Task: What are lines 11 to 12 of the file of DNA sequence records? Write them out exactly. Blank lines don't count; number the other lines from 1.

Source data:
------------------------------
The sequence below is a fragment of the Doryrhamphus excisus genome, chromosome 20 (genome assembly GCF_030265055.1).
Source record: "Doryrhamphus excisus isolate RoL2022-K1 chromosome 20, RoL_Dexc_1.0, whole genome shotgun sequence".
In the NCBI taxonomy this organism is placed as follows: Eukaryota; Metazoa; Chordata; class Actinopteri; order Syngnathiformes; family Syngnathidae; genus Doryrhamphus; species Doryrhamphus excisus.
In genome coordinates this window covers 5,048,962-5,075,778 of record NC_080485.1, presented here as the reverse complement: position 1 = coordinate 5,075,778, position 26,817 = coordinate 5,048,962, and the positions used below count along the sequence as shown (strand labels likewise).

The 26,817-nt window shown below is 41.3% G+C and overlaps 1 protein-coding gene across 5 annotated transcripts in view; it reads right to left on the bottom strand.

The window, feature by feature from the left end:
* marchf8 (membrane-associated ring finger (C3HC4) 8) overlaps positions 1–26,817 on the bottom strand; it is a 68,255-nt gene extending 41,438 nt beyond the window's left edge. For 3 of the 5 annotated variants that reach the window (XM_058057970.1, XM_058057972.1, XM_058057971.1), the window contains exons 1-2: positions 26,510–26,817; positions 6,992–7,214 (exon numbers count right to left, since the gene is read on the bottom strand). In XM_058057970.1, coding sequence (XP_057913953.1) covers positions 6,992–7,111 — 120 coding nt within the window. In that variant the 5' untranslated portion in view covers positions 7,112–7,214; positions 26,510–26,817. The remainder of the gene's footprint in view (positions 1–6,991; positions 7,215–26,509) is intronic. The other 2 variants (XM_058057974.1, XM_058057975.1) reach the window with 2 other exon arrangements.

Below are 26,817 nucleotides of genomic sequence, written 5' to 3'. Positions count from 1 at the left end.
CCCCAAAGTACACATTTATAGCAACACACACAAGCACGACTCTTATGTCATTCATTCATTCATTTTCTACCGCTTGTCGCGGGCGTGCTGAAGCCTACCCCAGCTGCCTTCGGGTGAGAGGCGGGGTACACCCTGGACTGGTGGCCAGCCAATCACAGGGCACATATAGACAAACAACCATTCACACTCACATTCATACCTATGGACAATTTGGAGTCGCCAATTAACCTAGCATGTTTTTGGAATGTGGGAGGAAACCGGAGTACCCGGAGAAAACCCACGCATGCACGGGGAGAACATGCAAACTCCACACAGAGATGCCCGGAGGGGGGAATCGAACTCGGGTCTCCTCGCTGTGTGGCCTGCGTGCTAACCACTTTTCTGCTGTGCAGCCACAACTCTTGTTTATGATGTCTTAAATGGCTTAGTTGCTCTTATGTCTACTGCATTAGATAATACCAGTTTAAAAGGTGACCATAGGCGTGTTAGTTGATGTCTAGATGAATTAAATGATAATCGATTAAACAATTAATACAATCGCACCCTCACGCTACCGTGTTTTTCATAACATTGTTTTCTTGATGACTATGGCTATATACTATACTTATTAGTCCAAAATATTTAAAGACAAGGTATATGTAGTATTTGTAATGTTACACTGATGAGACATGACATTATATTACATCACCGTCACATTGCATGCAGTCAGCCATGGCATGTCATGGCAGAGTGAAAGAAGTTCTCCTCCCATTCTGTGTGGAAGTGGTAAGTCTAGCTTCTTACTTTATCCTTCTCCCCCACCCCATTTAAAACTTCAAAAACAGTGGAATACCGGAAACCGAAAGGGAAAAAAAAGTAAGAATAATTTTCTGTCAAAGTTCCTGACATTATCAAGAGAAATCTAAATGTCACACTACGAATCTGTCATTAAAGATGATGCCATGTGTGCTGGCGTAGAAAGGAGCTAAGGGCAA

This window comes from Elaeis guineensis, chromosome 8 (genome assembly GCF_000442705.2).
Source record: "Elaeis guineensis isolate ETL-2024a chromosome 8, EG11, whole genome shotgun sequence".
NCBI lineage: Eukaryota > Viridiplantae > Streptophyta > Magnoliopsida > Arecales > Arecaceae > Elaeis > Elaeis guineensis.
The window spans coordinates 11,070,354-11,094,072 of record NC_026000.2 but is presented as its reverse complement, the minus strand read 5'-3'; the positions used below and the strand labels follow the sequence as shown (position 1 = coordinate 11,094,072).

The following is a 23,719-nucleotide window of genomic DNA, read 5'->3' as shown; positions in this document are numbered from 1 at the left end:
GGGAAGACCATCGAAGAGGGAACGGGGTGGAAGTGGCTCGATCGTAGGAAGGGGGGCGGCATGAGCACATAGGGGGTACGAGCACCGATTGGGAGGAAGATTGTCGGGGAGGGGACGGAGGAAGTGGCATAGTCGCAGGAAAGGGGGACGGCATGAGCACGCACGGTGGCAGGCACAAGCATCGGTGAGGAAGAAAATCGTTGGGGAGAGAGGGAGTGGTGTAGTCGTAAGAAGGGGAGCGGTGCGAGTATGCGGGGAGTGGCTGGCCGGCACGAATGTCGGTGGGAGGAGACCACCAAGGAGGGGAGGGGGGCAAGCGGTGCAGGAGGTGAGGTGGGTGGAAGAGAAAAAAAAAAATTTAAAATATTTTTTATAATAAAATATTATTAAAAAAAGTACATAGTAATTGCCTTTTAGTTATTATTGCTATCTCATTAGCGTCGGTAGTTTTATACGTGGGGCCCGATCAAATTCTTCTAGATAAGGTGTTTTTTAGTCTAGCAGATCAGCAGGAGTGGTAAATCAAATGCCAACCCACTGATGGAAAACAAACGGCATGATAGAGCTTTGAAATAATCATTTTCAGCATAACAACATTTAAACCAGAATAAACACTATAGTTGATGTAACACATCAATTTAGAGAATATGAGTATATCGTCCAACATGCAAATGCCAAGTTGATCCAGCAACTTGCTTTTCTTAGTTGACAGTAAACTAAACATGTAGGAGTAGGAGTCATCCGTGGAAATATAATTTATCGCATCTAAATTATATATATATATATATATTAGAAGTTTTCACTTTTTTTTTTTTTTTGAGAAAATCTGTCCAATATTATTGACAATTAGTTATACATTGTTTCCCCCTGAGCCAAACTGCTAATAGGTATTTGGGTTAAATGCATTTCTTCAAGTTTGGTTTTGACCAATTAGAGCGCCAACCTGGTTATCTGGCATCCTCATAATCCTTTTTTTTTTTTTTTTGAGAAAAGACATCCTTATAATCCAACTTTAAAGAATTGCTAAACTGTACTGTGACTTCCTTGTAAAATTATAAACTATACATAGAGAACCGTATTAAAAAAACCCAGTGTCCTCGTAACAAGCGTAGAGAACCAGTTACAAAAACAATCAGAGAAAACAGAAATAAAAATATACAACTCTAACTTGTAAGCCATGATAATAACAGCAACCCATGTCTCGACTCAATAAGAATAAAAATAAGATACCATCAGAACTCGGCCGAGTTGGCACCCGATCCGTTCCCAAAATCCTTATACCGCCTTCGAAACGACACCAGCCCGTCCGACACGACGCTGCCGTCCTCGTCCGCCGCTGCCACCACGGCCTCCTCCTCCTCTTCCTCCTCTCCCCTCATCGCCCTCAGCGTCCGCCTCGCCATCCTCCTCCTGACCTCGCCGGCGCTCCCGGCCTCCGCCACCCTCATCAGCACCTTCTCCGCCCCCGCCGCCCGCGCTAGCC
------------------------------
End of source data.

Source record: "Elaeis guineensis isolate ETL-2024a chromosome 8, EG11, whole genome shotgun sequence".
NCBI lineage: Eukaryota > Viridiplantae > Streptophyta > Magnoliopsida > Arecales > Arecaceae > Elaeis > Elaeis guineensis.